here we have two syntheses:
- a mixture of phloroglucinol, pyrocatechol and resorcinol by the action of molten NaOH on phenol
- phloroglucinol by the action of molten NaOH on benzenetrisulfonic acid
phloroglucinol is a precursor for TMA-6 and pyrocatechol for the methylenedioxy family.
the article was digged up by lugh who also corrected my most blatant mistakes,
so give him the credits
Berichte d. D. chem. Gesellschaft Jahrg. XII
104. L. Barth and J. Schreder: On the effect of molten sodium hydroxide on phenol and the synthesis of phloroglucinol
Some years ago, as one of us studied the effect of molten potassium on benzoic acid, he discovered that when replacing the potassium by sodium the result was different. This discovery was not pursued. Recently, when we explored the products given by phenol in molten potassium, the idea to explore the action of molten sodium on phenol suggested itself; the results obtained are surprising and show that, in this case too, potassium and sodium have a blatantly different effects, like in other experiments performed by Kolbe, Ost, and others.
When one melts phenol with 6 equivalents commercial sodium hydrate(1), one discovers that even at high temperature the thus formed phenol-sodium swims in the form of an oily layer on the molten sodium hydrate. But little by little foaming of hydrogen starts, which becomes stronger and transforms the melt into a brown homogeneous fine-bubbled mass. After some time, when the foam starts to sink, the fire is removed. The melt is poured into dilute sulfuric acid and the notable amount of black crumbly mass is separated by filtration. The filtrate is extracted multiple times with ether and yields after distillation of the ether a syrupy mass which forms crystals after a little while. It's weight was about 20% of that of the used phenol. In order to remove potential acids, the mass is diluted with water and washed with barium carbonate. After newly extractions with ether, nearly everything went into the ether and only very small amounts of barium salts were left in the aqueous phase. The latter was coloured dark brown and worked up like described later.
After distillation of the ether and standing for several days, the etherical solution of the main products precipitated many crystals which where vacuum filtered using a Bunsen pump. The crystals such obtained where purified by multiple recrystallisation. The first crop of plate shaped crystals was contaminated with a small amount of fine, flat needles, whereas later crystallisations were free of them. The needles couldn't be obtained in there pure form even after multiple recrystallisations and there were so few of them that analysis was not possible. The major product, which crystallised in form of the mentioned plates was determined to be phloroglucinol. All physical properties and the composition of the material prove this to the fullest. The aqueous solution becomes blue-violet on addition of ferric (or ferrous) chloride and shows the sensitive reaction, quoted by Weselsky(1b) and more recently by Wiesner(2b), with exceptional precision. The taste is pure sweet. It contains 2 molecules crystal water and gave on analysis the following numbers:
Found Computed for C6H6O3
C 56.78 56.80 57.14
H 4.60 4.79 4.76
Computed for C6H6O2 + 2H2O
H20 22.47 22.32 22.22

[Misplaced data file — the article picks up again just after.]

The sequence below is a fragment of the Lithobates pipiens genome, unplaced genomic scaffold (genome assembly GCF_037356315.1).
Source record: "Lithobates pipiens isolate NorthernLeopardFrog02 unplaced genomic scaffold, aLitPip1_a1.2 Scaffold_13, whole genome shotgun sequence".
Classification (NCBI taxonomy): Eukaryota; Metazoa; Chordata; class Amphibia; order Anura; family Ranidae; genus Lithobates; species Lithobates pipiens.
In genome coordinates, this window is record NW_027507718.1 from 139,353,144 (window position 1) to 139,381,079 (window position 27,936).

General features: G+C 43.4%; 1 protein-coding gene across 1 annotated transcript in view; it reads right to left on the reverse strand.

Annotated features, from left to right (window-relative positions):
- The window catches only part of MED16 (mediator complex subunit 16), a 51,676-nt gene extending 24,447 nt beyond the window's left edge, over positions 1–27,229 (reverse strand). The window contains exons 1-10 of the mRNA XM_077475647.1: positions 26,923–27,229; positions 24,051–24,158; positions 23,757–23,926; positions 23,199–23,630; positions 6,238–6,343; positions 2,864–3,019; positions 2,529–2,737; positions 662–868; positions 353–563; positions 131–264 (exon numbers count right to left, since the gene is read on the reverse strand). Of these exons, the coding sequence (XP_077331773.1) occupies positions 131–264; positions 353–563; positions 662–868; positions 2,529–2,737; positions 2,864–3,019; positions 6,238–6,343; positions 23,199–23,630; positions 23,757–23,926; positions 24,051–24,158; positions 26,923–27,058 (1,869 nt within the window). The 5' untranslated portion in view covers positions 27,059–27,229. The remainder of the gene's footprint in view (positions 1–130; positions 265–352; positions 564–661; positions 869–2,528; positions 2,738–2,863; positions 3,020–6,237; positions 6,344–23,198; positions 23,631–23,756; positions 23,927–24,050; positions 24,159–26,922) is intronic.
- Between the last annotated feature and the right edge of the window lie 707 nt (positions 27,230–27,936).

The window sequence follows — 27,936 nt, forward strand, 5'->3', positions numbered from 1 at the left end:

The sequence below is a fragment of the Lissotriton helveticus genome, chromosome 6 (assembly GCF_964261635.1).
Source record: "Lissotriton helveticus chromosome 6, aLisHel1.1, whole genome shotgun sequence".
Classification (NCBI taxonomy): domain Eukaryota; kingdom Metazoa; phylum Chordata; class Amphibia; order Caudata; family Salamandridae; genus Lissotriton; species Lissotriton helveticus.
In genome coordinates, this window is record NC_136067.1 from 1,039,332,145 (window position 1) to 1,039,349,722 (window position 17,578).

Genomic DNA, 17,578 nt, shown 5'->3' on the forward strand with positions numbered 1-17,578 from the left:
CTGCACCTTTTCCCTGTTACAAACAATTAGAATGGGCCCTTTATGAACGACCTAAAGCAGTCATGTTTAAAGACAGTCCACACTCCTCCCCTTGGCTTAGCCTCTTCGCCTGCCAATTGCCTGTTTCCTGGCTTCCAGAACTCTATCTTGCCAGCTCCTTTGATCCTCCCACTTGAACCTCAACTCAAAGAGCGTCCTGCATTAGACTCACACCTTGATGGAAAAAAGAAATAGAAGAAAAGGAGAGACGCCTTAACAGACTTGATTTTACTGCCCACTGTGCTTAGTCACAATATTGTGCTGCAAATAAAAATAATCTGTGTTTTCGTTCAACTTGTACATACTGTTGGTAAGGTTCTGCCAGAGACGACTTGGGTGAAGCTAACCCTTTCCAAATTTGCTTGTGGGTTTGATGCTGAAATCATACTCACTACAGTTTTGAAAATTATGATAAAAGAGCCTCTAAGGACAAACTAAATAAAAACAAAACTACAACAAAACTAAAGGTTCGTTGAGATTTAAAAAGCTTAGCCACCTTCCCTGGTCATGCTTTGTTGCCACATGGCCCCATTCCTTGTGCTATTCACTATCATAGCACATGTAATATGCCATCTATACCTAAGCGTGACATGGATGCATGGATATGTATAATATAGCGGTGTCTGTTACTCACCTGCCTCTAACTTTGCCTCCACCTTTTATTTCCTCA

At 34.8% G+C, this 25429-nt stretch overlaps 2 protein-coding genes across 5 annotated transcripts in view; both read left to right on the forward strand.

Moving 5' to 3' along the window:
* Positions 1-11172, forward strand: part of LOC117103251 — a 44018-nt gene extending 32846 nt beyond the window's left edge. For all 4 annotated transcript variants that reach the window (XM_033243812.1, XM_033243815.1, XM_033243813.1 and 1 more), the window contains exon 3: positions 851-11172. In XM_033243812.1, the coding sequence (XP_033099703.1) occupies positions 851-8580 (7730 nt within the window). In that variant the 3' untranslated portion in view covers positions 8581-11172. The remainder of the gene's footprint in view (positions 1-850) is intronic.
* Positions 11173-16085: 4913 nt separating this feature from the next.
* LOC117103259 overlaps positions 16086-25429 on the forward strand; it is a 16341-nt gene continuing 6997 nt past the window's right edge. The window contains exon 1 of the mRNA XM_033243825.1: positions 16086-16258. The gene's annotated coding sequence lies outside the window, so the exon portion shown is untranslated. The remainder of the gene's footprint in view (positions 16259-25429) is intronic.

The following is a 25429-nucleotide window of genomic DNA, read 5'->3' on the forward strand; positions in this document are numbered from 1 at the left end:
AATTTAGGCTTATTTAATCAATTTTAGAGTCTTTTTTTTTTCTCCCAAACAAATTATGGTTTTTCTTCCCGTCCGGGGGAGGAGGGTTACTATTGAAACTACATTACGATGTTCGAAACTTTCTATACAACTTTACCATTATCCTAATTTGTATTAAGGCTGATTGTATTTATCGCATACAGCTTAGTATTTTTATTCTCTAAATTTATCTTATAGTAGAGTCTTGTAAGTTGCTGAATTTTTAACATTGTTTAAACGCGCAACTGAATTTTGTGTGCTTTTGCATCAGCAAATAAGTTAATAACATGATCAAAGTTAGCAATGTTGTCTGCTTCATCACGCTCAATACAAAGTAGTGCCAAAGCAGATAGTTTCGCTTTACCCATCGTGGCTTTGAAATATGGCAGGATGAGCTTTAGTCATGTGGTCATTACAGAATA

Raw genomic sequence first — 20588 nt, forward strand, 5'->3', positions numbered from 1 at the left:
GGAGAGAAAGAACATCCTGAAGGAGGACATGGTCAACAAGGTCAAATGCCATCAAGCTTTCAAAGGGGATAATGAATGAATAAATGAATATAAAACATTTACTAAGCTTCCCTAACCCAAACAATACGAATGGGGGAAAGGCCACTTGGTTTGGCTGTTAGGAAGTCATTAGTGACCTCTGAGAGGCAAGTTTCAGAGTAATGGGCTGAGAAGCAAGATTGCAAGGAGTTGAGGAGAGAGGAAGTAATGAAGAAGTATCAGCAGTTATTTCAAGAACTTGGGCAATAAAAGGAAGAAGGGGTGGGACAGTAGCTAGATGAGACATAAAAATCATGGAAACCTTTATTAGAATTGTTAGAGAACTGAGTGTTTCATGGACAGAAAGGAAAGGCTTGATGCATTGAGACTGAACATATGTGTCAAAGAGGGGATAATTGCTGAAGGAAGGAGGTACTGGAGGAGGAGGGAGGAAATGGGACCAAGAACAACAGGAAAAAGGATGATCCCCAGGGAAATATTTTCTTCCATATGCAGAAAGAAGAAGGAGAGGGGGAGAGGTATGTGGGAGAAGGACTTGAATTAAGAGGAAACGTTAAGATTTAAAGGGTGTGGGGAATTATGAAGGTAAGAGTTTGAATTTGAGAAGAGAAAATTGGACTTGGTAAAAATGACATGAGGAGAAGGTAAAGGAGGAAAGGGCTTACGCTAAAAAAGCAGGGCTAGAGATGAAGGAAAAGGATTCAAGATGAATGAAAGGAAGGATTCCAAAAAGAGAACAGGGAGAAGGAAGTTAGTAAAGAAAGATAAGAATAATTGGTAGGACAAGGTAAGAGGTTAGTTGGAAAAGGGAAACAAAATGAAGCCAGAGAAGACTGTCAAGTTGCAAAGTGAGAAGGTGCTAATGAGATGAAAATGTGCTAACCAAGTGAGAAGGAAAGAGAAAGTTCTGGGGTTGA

For the purpose of comparison we synthesised very pure phloroglucinol from Maolurin and compared it very thoroughly with the one made from phenol. They were exactly identical. Older references site the melting point of phloroglucin as 220°, we found for our preparation as well as for the totally clean and colourless one from Maolurin a melting point of 206° (uncorr.) (3b) and noted this for the correction of the older references.
The filtrate from the vacuum filtration of the phloroglucinol was steam distilled from a retort until the residue got a dark brown colour. With this method a separation of the left over substances was not possible. To make a long story short, apart from unreacted phenol the distillate contains lots of pyrocatechol and resorcinol, the residue contained the same compounds and considerable amounts of phloroglucinol. Moreover the residue contains a viscous not crystallising oil that distills only beyond the boiling point of mercury. By precipitation with lead acetate and fractional crystallisation, pyrocatechol, resorcinol and phloroglucinol were separated. The cleaned dihydroxybenzenes where identified by melting point, reaction with iron and more. Further each of the compounds was analysed.
1) Compound precipitable with lead acetate (pyrocatechol), crystallises without water in rhombic prisms, melting point 102°. The analysis gave the following numbers:
Found Computed for C6H6O2
C 65.25 65.45
H 5.39 5.45
2) Compound not precipitated by lead acetate and thoroughly separated from the phloroglucinol (resorcinol) with melting point 109° shows the following composition:
Found Computed for C6H6O2
C 65.45 65.45
H 5.16 5.45
The above mentioned brown residue of the steam distillation was standing a long time until the crystallisable compounds precipitated and could be removed. Finally the residue was distilled. From the fraction boiling up to 300° pyrocatechol and resorcinol could easily be isolated, then beyond 360° distilled an oil that became very thick and viscous on cooling. This oil could be separated using lead acetate in a precipitable and a non precipitable part. After unleading and evaporating to dryness both parts were redistilled and again yielded viscous oils without any trace of crystallisation. Pyrocatechol was identifiable in one part, resorcinol in the other. A complete separation was not possible. The oils are soluble in water, only the part that was not precipitable by lead acetate contained a little amount of water insoluble compounds. Because of the presence of pyrocatechol and resorcinol and the inability to crystallise those, we refrained from the analysis of the composition. We suspected that these oils are diphenols, probably different from those in the potassium melt. For further evidence we only tried the zinc powder reaction. Indeed both oils gave a certain amount of diphenyl, but also other hydrocarbons. Especially the oil which was precipitable with lead acetate gave a residue with a much higher melting point than diphenyl. Due to the little amount, a separation was not possible. Anyway, the property of these high boiling compounds being water soluble is highly remarkable. The total amount of them was 2%.